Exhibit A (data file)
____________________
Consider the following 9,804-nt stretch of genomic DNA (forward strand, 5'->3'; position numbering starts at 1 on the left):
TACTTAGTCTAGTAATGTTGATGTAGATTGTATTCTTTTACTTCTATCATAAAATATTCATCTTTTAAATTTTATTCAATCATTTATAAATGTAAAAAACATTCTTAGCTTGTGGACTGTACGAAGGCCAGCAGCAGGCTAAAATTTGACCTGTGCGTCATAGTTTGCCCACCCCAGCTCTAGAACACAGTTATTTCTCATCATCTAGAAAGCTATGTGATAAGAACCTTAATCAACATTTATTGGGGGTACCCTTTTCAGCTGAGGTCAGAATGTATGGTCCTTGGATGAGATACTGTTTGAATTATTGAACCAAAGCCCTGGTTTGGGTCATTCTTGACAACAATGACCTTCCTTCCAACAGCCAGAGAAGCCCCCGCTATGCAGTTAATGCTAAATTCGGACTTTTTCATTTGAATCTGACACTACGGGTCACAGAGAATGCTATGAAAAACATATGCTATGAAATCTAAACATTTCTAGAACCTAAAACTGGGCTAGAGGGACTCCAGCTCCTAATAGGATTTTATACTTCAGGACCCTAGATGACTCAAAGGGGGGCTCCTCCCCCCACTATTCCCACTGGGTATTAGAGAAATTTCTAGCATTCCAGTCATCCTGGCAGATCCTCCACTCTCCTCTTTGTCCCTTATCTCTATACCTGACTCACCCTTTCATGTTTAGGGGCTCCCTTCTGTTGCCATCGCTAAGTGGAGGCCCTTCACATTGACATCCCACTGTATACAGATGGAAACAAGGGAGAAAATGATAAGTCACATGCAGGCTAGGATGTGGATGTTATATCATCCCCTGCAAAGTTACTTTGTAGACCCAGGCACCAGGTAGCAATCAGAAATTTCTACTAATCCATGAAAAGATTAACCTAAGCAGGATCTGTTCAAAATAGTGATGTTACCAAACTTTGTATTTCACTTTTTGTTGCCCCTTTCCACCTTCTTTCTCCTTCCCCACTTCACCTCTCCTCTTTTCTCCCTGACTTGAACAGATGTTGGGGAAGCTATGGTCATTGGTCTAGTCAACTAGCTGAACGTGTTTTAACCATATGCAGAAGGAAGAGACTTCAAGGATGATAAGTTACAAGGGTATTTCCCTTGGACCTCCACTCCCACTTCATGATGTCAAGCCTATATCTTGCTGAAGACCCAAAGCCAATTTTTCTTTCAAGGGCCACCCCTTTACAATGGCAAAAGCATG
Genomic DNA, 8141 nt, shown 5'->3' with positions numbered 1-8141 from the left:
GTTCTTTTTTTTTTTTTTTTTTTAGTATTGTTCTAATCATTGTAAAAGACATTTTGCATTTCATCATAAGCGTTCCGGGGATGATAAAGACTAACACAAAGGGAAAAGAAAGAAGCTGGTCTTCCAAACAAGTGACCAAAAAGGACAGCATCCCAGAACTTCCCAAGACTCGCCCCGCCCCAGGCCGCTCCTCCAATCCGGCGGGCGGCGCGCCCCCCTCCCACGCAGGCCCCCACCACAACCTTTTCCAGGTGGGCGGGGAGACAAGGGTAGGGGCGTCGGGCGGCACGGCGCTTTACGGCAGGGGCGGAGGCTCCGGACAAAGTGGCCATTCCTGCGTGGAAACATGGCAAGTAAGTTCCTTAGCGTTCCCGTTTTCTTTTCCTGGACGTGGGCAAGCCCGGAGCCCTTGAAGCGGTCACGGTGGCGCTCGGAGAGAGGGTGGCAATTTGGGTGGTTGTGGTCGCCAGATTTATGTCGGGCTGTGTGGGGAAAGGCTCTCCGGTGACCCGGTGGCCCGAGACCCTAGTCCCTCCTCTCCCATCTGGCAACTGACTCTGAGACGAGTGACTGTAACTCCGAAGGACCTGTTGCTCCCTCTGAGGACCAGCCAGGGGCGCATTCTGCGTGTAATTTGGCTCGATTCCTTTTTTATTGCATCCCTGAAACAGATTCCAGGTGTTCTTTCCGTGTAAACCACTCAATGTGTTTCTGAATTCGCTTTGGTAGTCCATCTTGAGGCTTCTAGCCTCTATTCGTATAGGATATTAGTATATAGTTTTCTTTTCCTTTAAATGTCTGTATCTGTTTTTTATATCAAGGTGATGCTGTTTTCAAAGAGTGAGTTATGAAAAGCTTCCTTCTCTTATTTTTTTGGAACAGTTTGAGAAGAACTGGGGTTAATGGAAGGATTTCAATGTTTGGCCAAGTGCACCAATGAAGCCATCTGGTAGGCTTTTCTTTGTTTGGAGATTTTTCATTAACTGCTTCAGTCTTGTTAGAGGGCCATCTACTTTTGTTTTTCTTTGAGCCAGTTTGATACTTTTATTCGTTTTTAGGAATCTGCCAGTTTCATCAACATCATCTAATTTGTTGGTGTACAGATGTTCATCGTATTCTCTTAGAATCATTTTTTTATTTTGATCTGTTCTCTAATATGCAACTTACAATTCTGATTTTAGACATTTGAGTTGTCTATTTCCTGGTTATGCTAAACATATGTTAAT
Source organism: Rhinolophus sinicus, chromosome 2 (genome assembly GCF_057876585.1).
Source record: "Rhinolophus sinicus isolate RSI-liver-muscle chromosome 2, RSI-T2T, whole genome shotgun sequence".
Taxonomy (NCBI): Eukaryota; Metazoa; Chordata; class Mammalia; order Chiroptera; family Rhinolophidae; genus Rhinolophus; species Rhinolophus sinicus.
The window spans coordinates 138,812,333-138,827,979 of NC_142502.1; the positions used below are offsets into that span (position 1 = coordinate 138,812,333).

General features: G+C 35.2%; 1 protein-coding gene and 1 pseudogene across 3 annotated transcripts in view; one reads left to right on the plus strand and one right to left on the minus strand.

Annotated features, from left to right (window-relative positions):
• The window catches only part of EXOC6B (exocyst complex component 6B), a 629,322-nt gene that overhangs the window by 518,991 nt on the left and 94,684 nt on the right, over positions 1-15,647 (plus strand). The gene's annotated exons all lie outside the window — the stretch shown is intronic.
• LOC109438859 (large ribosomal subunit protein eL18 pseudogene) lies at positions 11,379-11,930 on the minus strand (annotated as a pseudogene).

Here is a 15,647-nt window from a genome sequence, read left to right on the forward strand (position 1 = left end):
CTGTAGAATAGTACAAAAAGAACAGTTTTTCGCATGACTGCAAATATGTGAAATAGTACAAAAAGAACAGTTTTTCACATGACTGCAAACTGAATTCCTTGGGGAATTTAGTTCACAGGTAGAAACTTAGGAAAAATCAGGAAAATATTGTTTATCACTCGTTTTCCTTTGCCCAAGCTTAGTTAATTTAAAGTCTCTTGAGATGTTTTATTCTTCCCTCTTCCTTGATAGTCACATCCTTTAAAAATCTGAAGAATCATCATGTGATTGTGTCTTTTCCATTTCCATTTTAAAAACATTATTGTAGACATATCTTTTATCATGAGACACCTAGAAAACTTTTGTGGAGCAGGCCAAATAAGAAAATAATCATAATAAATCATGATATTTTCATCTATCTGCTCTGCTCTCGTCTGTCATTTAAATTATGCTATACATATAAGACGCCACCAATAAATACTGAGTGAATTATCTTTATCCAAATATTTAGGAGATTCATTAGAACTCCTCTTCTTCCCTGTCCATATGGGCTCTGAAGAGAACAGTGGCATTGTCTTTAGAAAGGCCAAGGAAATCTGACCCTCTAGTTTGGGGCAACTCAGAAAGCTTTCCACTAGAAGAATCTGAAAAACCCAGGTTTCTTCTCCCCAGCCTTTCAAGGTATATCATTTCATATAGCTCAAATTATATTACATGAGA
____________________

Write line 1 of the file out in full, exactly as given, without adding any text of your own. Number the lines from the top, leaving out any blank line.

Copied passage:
Consider the following 9,804-nt stretch of genomic DNA (forward strand, 5'->3'; position numbering starts at 1 on the left):